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Anderson Valley: Newfound Perception of Quality

Since I first wrote at length about Anderson Valley Pinot Noir in 2007, the perception of quality has changed dramatically. Back then, Anderson Valley grapes were frequently sold to wineries outside the Anderson Valley AVA and the prices demanded for Pinot Noir grapes were among the lowest in California. Today, winemakers outside the Anderson Valley are still clamoring for grapes, but there has been an infusion of talented young winemakers (Phil Baxter, Jr., of Baxter Winery, Jason Drew of Drew Wines, Anthony Filiberti of Knez Winery, and Joseph Webb of Foursight Wines, for example), new wineries, new ownership of prominent vineyards (Ferrington, Savoy, Cerise, Klindt, Londer and Demuth), and a serious commitment by Kendall-Jackson Estates to Anderson Valley (Champ de Rêves, La Crema, Maggy Hawk and Wind Racer), resulting in more progressive ultra premium producers rooted firmly in Anderson Valley, bringing with them a new found perception of quality to the region. The name ‘Anderson Valley’ on a label really has cachet today.

Matt Kramer wrote in New California Wine in 2004, “Anderson Valley is one of California’s most desirable Pinot Noir locales. The results, however, are not yet in, so this remains (optimistic) speculation.” I think he would agree that today, Anderson Valley Pinot Noir stands with the best California has to offer, and there is no longer any need to speculate.

In 2007, I provided summaries for the 26 wineries based in the Anderson Valley. Since then, there has been a remarkable transformation, with several wineries departing including Christine Woods Winery, Claudia Springs, Demuth Winery, Esterlina Vineyards & Winery (moved to Dry Creek), Gryphon Wines, Jim Ball Vineyards, Lazy Creek Vineyards (new owners), Londer Vineyards, Standish Wine Co., and Raye’s Hill Vineyard & Winery, and many new faces joining the region including Angel Camp Vineyards, Ardzrooni Family Wines, Balo Vineyards, Bink Wines, Champ De Rêves, Domaine Anderson, Foursight Wines, Knez Winery, Lichen Estate, Nelson Hill Winery, Panthea Wine, Roma’s Vineyard, Seebass Family Wines, Signal Ridge, and Witching Stick, bringing the total to 36 wineries based in Anderson Valley (Drew and Baxter are technically in the Mendocino Ridge AVA).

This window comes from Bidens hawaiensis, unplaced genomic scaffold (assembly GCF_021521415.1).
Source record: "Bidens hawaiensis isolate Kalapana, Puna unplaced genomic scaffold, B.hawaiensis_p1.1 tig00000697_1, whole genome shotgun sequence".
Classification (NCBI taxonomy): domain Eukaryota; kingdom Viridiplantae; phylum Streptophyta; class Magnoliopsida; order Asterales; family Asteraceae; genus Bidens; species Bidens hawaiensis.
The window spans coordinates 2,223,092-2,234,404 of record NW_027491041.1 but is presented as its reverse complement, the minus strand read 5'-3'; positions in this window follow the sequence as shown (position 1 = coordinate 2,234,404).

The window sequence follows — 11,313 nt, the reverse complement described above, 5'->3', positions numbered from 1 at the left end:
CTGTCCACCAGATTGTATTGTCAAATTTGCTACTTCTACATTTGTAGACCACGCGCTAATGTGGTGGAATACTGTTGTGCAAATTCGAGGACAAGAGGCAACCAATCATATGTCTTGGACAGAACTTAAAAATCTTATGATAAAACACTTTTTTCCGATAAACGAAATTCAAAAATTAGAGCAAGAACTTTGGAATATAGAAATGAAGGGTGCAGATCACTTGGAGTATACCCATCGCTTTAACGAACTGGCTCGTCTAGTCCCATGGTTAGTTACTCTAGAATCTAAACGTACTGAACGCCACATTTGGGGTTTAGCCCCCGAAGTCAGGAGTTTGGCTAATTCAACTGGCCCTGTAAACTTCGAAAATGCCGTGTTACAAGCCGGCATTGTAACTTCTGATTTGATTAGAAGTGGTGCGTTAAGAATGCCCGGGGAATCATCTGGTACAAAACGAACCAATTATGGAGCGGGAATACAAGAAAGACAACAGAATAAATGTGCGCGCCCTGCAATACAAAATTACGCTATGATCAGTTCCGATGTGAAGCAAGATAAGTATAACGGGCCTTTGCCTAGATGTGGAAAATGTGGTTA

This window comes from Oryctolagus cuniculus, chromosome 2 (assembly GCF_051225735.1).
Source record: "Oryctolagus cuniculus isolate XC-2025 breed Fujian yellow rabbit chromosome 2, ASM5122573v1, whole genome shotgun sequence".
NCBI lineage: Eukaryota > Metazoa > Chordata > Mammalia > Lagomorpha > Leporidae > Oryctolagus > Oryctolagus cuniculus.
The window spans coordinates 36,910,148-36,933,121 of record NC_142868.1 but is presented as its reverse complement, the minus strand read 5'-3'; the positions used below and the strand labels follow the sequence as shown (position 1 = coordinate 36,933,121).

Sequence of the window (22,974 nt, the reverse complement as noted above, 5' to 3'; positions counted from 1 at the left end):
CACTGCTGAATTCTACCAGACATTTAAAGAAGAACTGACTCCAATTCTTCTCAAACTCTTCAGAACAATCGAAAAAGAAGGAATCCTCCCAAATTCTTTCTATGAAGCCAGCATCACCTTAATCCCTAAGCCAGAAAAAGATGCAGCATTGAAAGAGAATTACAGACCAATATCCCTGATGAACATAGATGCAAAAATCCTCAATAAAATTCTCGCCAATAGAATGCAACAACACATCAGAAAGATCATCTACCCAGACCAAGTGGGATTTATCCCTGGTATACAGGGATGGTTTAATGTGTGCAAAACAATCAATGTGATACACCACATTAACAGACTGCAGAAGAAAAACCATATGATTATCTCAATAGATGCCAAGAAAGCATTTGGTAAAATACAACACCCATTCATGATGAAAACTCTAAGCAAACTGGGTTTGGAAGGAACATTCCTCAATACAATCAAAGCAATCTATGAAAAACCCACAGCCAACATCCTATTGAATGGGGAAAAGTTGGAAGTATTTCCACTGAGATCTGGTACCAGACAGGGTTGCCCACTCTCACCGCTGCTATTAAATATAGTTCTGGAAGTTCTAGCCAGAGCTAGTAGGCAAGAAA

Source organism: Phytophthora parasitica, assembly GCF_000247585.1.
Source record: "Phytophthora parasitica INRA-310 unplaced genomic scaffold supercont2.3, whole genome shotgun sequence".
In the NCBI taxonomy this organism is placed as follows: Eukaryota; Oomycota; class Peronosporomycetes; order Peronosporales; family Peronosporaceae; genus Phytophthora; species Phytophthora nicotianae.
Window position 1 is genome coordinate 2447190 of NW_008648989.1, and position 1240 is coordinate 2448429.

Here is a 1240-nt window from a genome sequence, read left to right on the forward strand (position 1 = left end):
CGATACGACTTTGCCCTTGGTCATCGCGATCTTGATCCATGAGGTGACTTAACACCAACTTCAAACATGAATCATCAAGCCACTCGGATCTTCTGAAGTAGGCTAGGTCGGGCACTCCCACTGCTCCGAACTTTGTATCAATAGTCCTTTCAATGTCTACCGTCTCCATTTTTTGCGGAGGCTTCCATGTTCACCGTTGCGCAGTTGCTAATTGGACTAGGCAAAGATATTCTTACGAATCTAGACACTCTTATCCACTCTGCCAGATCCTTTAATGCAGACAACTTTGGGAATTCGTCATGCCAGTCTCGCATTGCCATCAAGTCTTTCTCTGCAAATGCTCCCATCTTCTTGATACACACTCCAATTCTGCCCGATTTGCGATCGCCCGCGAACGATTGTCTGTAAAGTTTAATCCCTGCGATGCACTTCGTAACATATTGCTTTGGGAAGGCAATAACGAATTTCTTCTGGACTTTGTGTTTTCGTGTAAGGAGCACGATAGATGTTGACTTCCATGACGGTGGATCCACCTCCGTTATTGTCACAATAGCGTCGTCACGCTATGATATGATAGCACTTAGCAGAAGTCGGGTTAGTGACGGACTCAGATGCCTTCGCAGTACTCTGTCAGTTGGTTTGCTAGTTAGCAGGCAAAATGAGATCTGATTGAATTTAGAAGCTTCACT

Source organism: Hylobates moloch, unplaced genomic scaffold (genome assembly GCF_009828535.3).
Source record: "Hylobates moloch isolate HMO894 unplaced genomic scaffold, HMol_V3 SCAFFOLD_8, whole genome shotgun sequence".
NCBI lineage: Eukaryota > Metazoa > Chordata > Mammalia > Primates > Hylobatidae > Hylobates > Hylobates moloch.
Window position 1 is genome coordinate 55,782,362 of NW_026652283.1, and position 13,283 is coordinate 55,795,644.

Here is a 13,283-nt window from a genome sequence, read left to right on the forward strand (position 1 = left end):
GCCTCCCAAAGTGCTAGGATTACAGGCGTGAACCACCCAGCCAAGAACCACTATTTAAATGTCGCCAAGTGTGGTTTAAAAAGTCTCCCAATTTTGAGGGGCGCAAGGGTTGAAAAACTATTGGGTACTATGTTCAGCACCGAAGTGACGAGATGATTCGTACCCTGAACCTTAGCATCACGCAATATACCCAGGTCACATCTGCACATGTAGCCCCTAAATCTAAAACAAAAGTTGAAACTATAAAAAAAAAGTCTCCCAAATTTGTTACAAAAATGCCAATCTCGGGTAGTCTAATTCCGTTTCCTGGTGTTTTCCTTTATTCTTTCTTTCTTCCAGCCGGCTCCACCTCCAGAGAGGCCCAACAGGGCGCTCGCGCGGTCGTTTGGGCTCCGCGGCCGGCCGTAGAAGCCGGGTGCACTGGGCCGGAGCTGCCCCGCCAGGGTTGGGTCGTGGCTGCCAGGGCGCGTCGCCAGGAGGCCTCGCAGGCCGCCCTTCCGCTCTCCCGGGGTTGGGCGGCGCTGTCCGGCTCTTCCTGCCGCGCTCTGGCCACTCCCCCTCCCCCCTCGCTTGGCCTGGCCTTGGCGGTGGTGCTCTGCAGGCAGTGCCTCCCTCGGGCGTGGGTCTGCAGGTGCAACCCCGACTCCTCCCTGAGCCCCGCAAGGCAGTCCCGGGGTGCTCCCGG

More wineries than ever are sourcing Anderson Valley grapes, some exclusively and several predominantly, from Anderson Valley. Some are relatively new, but most are established names including Anthill Farms, Arista, Baliwick, Bravium (Mendocino Ridge), Briceland Vineyards, Bruliam, Cabot, Cakebread Cellars, Chename Wines, Copain Wines, Coulour Wines, CrossBarn by Paul Hobbs, E16, Dutton-Goldfield, Expression Vineyards, Frati Horn Wines, Fulcrum, Gros Ventre, La Crema, LIOCO Wines, Littorai, Lula Cellars, MacPhail Family Wines, Maggie Hawk Vineyard, Radio-Coteau, Rhys Vineyards, Texture, The Donum Estate, Twomey Cellars, Waits-Mast Cellars, Walt Wines, Williams Selyem, Wind Racer, Woodenhead, and Yorkville Cellars.

What makes Anderson Valley Pinot Noir special? Within stylistic differences, two constants are readily apparent. The wines can have lower alcohols than their counterparts from warmer growing areas within California, and the wines have a crispness and brightness due to good tug of acidity. Because of the cool climate, Pinot Noir grapes are able to slowly ripen, achieving full phenolic ripeness without high sugars, while still retaining bright acidity. Some have likened the Pinot Noirs to those from the Willamette Valley, and even anointed Anderson Valley, “Baja Oregon.”

Although the visible infrastructure in Anderson Valley never seems to change, and for many that is its charm, the winegrowing business is vibrant, evolving and prosperous, and the wines are among the most treasured in California not only by the pinotphile cognoscenti but the general consumer as well.

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